An early start for me today in the market town of Wymondham where I was working.  I decided to get up a little earlier to drive via Deopham Green to check for Yellow Wagtail.
The morning was cooler than recently, it was grey, and light was poor.  I arrived at the muck heap at about 0610 and searched the standing water and heaps of muck.  After waiting for about five minutes the Yellow Wagtail popped up on top of a heap and then flew above me to another heap where views were better.
I watched this stunning male Yellow Wagtail as it searched for and found small invertebrates to eat, the gorgeous yellows of this bird very conspicuous against the muck.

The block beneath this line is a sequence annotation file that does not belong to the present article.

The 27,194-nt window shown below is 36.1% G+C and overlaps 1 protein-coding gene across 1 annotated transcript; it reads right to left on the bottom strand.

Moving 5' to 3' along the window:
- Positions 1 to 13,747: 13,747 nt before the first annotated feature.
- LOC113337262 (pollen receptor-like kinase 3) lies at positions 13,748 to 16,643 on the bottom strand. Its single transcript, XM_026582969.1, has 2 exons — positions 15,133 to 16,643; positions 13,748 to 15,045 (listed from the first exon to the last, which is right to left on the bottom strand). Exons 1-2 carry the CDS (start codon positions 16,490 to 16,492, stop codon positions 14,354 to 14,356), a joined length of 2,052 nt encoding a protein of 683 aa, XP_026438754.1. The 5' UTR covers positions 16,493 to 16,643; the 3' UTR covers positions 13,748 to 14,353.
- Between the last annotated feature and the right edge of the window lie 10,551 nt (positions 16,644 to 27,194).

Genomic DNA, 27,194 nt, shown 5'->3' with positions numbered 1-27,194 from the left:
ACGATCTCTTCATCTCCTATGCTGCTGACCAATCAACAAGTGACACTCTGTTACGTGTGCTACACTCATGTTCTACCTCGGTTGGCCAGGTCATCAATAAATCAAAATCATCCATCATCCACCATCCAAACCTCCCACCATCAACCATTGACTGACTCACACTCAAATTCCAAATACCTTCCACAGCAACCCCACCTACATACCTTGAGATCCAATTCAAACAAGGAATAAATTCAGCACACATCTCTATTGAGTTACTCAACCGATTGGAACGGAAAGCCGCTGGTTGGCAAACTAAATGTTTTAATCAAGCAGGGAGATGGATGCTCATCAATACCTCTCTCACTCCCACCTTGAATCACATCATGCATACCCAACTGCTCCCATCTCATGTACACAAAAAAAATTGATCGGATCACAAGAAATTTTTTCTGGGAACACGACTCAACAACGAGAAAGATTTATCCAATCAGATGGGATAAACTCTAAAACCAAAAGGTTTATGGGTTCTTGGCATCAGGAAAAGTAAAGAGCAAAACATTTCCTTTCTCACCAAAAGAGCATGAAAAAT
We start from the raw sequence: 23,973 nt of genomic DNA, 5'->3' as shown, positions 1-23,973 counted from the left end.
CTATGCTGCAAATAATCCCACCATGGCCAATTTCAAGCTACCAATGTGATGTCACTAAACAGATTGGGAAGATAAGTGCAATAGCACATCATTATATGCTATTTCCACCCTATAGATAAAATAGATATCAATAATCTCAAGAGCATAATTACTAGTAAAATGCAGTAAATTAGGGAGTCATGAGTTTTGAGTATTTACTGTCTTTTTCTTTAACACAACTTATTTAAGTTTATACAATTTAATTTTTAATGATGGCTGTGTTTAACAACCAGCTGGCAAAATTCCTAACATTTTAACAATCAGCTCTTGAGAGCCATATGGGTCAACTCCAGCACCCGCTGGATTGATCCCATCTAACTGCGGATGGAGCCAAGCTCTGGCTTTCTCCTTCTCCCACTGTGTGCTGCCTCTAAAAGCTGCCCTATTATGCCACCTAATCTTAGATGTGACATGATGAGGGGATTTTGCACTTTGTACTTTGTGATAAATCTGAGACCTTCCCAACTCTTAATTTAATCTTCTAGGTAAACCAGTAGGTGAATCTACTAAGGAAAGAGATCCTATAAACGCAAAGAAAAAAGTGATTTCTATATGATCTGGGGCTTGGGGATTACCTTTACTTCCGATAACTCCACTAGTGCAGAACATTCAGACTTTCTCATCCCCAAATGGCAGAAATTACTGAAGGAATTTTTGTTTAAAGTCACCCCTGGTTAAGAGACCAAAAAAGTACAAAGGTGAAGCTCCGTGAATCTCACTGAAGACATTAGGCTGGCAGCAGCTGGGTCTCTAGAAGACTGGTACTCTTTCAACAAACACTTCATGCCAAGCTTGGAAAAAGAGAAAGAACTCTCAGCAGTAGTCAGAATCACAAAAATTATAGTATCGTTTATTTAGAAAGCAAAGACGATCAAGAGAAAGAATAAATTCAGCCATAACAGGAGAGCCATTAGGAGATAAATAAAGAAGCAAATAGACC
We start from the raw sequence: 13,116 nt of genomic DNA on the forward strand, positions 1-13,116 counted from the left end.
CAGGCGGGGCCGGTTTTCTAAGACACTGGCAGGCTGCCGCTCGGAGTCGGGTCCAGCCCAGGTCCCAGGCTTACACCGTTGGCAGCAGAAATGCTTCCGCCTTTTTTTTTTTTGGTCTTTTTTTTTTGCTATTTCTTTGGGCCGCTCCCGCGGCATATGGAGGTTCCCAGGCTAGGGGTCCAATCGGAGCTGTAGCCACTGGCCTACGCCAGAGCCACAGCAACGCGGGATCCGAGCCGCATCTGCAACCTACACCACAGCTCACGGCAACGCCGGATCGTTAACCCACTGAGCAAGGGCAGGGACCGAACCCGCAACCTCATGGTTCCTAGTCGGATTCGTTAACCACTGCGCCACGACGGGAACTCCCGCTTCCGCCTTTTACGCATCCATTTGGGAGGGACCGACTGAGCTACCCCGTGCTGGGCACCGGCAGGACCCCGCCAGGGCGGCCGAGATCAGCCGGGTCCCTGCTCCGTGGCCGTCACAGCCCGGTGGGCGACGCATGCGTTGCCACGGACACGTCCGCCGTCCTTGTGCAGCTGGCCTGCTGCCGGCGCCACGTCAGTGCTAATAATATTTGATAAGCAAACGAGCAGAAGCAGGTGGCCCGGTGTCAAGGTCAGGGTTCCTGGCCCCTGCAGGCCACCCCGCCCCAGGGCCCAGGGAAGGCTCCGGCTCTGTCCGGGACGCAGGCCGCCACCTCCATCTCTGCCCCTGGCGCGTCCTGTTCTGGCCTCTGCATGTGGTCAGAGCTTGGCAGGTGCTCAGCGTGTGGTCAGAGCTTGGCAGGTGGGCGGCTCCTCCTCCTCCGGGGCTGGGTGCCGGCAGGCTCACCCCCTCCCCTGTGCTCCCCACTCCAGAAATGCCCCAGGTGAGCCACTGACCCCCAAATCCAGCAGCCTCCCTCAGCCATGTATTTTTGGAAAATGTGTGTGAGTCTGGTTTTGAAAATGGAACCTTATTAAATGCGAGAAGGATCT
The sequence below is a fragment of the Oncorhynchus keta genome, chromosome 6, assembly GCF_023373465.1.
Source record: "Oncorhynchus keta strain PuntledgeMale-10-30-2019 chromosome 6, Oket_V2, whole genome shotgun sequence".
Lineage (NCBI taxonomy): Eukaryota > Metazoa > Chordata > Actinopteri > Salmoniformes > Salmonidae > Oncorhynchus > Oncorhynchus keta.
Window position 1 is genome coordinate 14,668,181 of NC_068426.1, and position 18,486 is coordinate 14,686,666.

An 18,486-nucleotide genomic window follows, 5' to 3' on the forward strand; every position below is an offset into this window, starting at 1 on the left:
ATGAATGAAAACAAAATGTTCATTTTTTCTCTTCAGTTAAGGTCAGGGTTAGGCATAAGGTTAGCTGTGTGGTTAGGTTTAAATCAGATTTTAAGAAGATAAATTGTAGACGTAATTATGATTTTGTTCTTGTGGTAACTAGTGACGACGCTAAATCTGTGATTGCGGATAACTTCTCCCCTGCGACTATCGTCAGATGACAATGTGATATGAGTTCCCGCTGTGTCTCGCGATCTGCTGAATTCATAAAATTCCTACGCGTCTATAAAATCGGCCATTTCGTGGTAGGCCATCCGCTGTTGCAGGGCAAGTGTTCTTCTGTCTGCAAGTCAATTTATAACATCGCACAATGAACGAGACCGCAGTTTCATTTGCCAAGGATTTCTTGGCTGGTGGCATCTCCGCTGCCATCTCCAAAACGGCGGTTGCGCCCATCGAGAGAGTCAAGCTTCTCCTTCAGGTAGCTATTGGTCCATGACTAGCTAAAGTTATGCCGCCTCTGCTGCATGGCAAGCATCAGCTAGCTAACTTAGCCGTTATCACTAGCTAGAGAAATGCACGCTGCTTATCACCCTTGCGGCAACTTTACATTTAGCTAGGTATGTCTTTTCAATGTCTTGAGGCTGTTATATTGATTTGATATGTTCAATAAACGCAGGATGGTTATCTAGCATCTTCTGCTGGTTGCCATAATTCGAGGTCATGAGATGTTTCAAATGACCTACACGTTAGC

This particular Yellow Wagtail is a passage bird which has stopped off to feed before continuing its journey to its breeding grounds, either a damp meadow such as those in the Norfolk Broads or the North Norfolk Coast, or perhaps it has a further location to make for.
Yellow Wagtail at Deopham Green 18th May (A bird on passage)
Yellow Wagtails have declined significantly in recent decades, presumably due to the drainage of their breeding habitat.  This species requires damp meadows to breed on.  They are usually found around livestock where they pick off midges and other invertebrates disturbed by the animals.
I was born and brought up in Beccles, Suffolk, and I spent my early years of birding on Beccles Common and the marshes.  It was in the 1960's when I found my first Yellow Wagtail nest with young on land adjacent to Common Lane.  This land has now been developed for recreational purposes.

Deopham Green, Norfolk